FIRSTLY, A QUICK REFRESHER BEFORE WE GET INTO IT:
The gluteal muscles are a group of three muscles which make up the buttocks: the gluteus maximus, gluteus medius and gluteus minimus. Or commonly known as “glutes”.
Before each training session, and indeed any game, you need to be making sure your glutes are ready to work. If not, you are setting yourself up for potential injury, and limiting your on-field performance.
LET'S GET STARTED !
To build explosive speed on the rugby field, we first look at the sprint mechanics of the athlete. This normally starts off with the foot technique and perhaps the stance, amongst other things.
It’s easy to forget that real power comes from father up the kinetic chain with the really essential muscles for speed strength. Do you know what they are?
Yes, you've got it - the Glutes.... and...
The real powerhouse of your body when it comes to sprinting is your glutes, along with their neighbours - the hamstrings and your hips.
So it makes sense, that when any or all of those muscles lack strength, other areas will be forced to compensate, which can lead to injuries.
In fact, extensive research has proven that injuries like ‘runners knee’ or ‘shin splints’, even common lower back pain can be traced back to deficiencies in the hips and glutes. As a speed coach, I try to focus on these muscles a lot to ensure my rugby players are at peak performance, and at less risk of injury.
So, in all my speed training sessions, I make sure to teach the following, and encourage you to take action on the following as well:
1. Activate glutes, hamstrings and hips before each and every training session
2. Activate glutes, hamstrings and hips before each game (during your warm up phase)
3. Take time to work on strengthening these muscles as part of normal rugby training
Here are 5 exercises you can easily incorporate into your training sessions, 2-3 times per week to help strengthen your glutes. Let me know how you go by sending me an Email.
5 EXERCISES TO STRENGTHEN YOUR GLUTES
Complete 10–15 reps of each exercise for 2–3 total sets, 2-3 times per week.
1. BODY WEIGHT SQUATS Stand with your arms extended in front of your body and your feet a little wider than shoulder width with your toes angled somewhat outward. Lower your backside down toward the ground as if you were going to sit. Lower until your quads are parallel with the ground, then stand back up and repeat.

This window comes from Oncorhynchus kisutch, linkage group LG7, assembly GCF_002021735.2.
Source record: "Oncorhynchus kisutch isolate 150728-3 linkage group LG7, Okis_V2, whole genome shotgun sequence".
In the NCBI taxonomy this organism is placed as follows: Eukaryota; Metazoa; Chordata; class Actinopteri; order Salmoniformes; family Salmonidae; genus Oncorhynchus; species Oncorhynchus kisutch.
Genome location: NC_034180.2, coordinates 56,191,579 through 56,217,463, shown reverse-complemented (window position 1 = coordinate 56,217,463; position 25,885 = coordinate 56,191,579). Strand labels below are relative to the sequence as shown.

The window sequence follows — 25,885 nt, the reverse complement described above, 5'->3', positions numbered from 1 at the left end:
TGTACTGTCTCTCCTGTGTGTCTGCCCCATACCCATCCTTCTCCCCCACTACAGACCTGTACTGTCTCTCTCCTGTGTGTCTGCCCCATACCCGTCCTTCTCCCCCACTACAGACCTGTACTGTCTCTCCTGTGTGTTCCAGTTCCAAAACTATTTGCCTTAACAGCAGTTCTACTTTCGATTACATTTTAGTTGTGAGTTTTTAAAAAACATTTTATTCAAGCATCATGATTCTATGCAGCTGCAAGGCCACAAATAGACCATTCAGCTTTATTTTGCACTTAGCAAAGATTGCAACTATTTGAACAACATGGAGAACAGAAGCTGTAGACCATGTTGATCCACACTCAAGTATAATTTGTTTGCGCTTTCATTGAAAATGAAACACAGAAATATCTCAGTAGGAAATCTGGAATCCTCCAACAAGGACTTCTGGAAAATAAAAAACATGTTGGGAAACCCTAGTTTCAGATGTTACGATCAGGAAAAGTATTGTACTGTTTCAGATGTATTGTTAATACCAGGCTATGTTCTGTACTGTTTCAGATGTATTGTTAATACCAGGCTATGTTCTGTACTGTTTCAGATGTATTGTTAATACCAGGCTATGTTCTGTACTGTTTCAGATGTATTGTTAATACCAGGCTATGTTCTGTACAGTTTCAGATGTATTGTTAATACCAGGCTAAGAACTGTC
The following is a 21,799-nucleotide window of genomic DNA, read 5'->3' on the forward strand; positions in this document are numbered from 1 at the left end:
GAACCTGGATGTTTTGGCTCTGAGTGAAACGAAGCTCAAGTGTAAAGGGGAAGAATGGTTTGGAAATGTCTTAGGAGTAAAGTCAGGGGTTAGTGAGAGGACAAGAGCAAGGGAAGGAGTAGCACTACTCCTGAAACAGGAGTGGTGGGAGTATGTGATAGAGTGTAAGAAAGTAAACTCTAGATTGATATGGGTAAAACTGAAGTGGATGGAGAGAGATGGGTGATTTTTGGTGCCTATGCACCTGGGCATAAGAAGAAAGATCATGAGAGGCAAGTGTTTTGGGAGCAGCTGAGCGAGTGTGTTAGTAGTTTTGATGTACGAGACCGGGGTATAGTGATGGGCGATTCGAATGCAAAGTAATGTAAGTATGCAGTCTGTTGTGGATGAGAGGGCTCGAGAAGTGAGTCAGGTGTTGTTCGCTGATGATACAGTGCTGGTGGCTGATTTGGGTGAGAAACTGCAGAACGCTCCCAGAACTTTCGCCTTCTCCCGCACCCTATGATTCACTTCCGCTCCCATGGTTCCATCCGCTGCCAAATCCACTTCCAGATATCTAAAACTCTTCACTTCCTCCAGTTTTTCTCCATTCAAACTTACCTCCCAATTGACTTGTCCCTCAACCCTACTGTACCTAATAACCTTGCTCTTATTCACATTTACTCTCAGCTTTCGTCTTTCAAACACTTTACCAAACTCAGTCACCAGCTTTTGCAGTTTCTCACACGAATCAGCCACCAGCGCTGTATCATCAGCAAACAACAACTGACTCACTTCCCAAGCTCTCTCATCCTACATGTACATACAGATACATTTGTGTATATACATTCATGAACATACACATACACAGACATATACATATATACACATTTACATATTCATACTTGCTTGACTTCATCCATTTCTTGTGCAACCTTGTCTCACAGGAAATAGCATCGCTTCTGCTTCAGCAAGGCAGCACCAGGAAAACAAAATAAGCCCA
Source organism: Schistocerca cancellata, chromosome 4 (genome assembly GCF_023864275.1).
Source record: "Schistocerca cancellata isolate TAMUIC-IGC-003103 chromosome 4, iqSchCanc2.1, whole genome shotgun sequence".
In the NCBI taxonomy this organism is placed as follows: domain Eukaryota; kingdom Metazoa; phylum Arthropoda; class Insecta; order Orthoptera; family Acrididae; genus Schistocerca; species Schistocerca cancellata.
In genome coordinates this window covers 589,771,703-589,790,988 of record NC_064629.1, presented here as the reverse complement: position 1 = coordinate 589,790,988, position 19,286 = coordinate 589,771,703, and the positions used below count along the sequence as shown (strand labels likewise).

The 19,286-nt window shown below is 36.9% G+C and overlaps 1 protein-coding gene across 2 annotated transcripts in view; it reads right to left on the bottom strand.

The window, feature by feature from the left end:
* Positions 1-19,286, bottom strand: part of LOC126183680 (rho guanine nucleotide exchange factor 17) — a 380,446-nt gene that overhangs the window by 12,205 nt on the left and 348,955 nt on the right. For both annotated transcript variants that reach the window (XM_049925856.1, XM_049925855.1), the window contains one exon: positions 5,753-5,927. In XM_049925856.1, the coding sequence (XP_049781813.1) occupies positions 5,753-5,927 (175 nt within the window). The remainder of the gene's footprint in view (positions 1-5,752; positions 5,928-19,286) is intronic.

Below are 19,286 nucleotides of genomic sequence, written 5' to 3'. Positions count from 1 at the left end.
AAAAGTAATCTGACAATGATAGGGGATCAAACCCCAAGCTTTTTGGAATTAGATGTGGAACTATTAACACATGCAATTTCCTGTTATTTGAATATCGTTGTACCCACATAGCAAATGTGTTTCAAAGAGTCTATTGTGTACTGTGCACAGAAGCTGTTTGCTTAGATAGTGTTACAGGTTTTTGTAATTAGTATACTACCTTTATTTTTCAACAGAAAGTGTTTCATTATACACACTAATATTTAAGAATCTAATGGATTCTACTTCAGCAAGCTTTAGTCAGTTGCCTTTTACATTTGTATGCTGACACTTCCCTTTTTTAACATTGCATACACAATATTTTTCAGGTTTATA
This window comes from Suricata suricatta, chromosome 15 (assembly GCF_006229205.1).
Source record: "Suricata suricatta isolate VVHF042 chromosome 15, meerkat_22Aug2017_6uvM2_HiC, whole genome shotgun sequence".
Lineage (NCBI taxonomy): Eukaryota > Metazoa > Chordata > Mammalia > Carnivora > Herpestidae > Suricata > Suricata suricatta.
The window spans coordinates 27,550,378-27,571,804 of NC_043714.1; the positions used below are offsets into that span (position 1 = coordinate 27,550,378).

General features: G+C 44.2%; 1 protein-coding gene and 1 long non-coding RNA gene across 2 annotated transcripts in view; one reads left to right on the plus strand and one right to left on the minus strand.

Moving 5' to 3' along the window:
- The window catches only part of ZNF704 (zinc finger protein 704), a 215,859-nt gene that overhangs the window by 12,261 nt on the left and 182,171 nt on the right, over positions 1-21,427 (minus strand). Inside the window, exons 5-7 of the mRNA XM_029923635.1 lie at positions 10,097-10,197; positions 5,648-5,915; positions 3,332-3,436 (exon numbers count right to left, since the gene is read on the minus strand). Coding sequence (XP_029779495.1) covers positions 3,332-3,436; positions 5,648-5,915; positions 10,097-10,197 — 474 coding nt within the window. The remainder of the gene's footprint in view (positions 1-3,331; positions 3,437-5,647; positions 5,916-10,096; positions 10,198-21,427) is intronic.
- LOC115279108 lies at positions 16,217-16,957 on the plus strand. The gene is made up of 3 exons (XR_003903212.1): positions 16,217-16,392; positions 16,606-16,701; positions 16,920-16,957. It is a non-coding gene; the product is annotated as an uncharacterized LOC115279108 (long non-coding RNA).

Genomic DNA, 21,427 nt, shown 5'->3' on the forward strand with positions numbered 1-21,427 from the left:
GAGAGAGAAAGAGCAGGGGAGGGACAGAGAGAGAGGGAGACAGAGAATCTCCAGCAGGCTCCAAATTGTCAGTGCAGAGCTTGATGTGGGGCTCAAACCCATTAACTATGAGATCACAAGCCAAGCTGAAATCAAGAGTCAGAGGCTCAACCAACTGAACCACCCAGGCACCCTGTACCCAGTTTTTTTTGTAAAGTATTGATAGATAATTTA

THE RUGBY SPEED COACH - BODYWEIGHT SQUATS
2. DONKEY KICKS Get on the ground on all fours with your hands and knees shoulder-width apart. Lift your right knee off the ground as you kick your foot upward so your thigh is in line with your back and the bottom of your foot is facing skyward. You should feel your core, especially your glutes, engaging during this motion. Bring your leg back down, repeat and switch legs.
3. PISTOL SQUATS Stand with your arms extended in front of your body and your feet a little wider than shoulder width. Pick your right foot up off the ground, and extend that leg straight out in front of your body. Squat down as far as you can while balancing on the left leg, keeping that knee and foot aligned. Bring your body back up, repeat and switch legs.
4. SIDE PLANK LEG LIFT Lie on your right side with your legs straight and stacked on top of each other. You can rest your head on top of your right arm, and put your left hand on your hip or on the ground to help balance your body. Lift the top leg straight up as far as is comfortable, then lower back down. Repeat and switch sides.
THE RUGBY SPEED COACH - SIDE PLANK LEG LIFTS
5. GLUTE BRIDGES Lie on your back on the ground with your arms at your sides, knees bent and feet flat on the floor. Lift your backside off the ground until you form a straight line from your shoulders to your knees. Push your heels into the ground, and feel your glutes stabilising your body. Hold for two seconds, lower your body back down and repeat. VARIATION – try Single Leg Bridge Lift with Tennis Ball
THE RUGBY SPEED COACH - SINGLE LEG BRIDGE WITH TENNIS BALL
So there you go, incorporate these 5 exercises into your training sessions, even if you are in a different sport to rugby and you are sure to help minimise the risk of injury, and for my rugby players out there, ensure you are working to improve your on-field performance.
Until next time,